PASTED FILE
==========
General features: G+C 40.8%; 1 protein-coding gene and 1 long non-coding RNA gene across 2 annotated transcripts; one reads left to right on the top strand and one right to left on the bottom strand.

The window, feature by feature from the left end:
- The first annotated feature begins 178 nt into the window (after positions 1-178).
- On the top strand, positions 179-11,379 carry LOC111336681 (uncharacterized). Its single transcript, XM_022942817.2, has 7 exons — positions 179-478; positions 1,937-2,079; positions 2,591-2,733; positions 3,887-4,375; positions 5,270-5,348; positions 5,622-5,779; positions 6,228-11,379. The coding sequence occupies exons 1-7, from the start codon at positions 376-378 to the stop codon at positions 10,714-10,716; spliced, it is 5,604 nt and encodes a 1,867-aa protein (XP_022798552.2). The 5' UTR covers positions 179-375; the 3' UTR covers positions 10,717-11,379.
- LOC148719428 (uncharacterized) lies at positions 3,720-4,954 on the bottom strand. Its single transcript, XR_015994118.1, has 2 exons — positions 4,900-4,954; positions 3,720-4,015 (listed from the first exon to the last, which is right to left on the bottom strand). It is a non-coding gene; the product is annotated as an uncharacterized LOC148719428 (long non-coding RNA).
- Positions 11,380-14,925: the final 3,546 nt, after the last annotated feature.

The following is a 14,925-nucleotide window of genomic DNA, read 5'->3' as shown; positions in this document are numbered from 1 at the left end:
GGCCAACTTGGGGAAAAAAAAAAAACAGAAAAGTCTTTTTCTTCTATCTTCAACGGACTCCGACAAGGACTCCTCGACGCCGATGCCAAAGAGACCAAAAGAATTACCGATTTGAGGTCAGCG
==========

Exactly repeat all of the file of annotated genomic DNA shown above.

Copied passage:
General features: G+C 40.8%; 1 protein-coding gene and 1 long non-coding RNA gene across 2 annotated transcripts; one reads left to right on the top strand and one right to left on the bottom strand.

The window, feature by feature from the left end:
- The first annotated feature begins 178 nt into the window (after positions 1-178).
- On the top strand, positions 179-11,379 carry LOC111336681 (uncharacterized). Its single transcript, XM_022942817.2, has 7 exons — positions 179-478; positions 1,937-2,079; positions 2,591-2,733; positions 3,887-4,375; positions 5,270-5,348; positions 5,622-5,779; positions 6,228-11,379. The coding sequence occupies exons 1-7, from the start codon at positions 376-378 to the stop codon at positions 10,714-10,716; spliced, it is 5,604 nt and encodes a 1,867-aa protein (XP_022798552.2). The 5' UTR covers positions 179-375; the 3' UTR covers positions 10,717-11,379.
- LOC148719428 (uncharacterized) lies at positions 3,720-4,954 on the bottom strand. Its single transcript, XR_015994118.1, has 2 exons — positions 4,900-4,954; positions 3,720-4,015 (listed from the first exon to the last, which is right to left on the bottom strand). It is a non-coding gene; the product is annotated as an uncharacterized LOC148719428 (long non-coding RNA).
- Positions 11,380-14,925: the final 3,546 nt, after the last annotated feature.

The following is a 14,925-nucleotide window of genomic DNA, read 5'->3' as shown; positions in this document are numbered from 1 at the left end:
GGCCAACTTGGGGAAAAAAAAAAAACAGAAAAGTCTTTTTCTTCTATCTTCAACGGACTCCGACAAGGACTCCTCGACGCCGATGCCAAAGAGACCAAAAGAATTACCGATTTGAGGTCAGCG